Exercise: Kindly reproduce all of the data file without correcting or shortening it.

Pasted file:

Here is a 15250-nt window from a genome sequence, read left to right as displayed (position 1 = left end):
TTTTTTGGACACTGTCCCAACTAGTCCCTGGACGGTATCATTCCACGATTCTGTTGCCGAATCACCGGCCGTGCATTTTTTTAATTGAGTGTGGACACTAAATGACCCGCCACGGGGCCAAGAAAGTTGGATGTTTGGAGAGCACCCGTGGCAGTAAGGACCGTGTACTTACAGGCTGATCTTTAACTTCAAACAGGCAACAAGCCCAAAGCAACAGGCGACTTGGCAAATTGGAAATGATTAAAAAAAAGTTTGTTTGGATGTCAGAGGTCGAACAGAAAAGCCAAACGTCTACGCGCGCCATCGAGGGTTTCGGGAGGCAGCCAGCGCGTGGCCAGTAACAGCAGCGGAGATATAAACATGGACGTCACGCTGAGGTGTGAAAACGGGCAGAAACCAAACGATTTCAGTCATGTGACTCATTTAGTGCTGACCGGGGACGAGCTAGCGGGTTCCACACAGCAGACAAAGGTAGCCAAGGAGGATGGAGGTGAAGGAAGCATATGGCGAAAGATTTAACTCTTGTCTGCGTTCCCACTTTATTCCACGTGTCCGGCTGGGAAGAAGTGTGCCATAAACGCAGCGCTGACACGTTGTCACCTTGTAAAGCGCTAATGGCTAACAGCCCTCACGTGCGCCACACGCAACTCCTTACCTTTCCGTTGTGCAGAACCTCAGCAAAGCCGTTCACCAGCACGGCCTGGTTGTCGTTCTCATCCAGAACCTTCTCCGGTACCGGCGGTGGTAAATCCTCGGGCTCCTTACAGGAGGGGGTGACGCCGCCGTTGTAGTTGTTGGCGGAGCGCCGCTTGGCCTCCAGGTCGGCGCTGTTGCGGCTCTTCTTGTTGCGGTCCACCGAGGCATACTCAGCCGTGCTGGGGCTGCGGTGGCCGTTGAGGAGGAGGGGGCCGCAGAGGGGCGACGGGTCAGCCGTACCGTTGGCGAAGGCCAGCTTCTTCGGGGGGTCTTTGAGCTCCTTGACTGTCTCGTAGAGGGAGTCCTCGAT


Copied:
Here is a 15250-nt window from a genome sequence, read left to right as displayed (position 1 = left end):
TTTTTTGGACACTGTCCCAACTAGTCCCTGGACGGTATCATTCCACGATTCTGTTGCCGAATCACCGGCCGTGCATTTTTTTAATTGAGTGTGGACACTAAATGACCCGCCACGGGGCCAAGAAAGTTGGATGTTTGGAGAGCACCCGTGGCAGTAAGGACCGTGTACTTACAGGCTGATCTTTAACTTCAAACAGGCAACAAGCCCAAAGCAACAGGCGACTTGGCAAATTGGAAATGATTAAAAAAAAGTTTGTTTGGATGTCAGAGGTCGAACAGAAAAGCCAAACGTCTACGCGCGCCATCGAGGGTTTCGGGAGGCAGCCAGCGCGTGGCCAGTAACAGCAGCGGAGATATAAACATGGACGTCACGCTGAGGTGTGAAAACGGGCAGAAACCAAACGATTTCAGTCATGTGACTCATTTAGTGCTGACCGGGGACGAGCTAGCGGGTTCCACACAGCAGACAAAGGTAGCCAAGGAGGATGGAGGTGAAGGAAGCATATGGCGAAAGATTTAACTCTTGTCTGCGTTCCCACTTTATTCCACGTGTCCGGCTGGGAAGAAGTGTGCCATAAACGCAGCGCTGACACGTTGTCACCTTGTAAAGCGCTAATGGCTAACAGCCCTCACGTGCGCCACACGCAACTCCTTACCTTTCCGTTGTGCAGAACCTCAGCAAAGCCGTTCACCAGCACGGCCTGGTTGTCGTTCTCATCCAGAACCTTCTCCGGTACCGGCGGTGGTAAATCCTCGGGCTCCTTACAGGAGGGGGTGACGCCGCCGTTGTAGTTGTTGGCGGAGCGCCGCTTGGCCTCCAGGTCGGCGCTGTTGCGGCTCTTCTTGTTGCGGTCCACCGAGGCATACTCAGCCGTGCTGGGGCTGCGGTGGCCGTTGAGGAGGAGGGGGCCGCAGAGGGGCGACGGGTCAGCCGTACCGTTGGCGAAGGCCAGCTTCTTCGGGGGGTCTTTGAGCTCCTTGACTGTCTCGTAGAGGGAGTCCTCGAT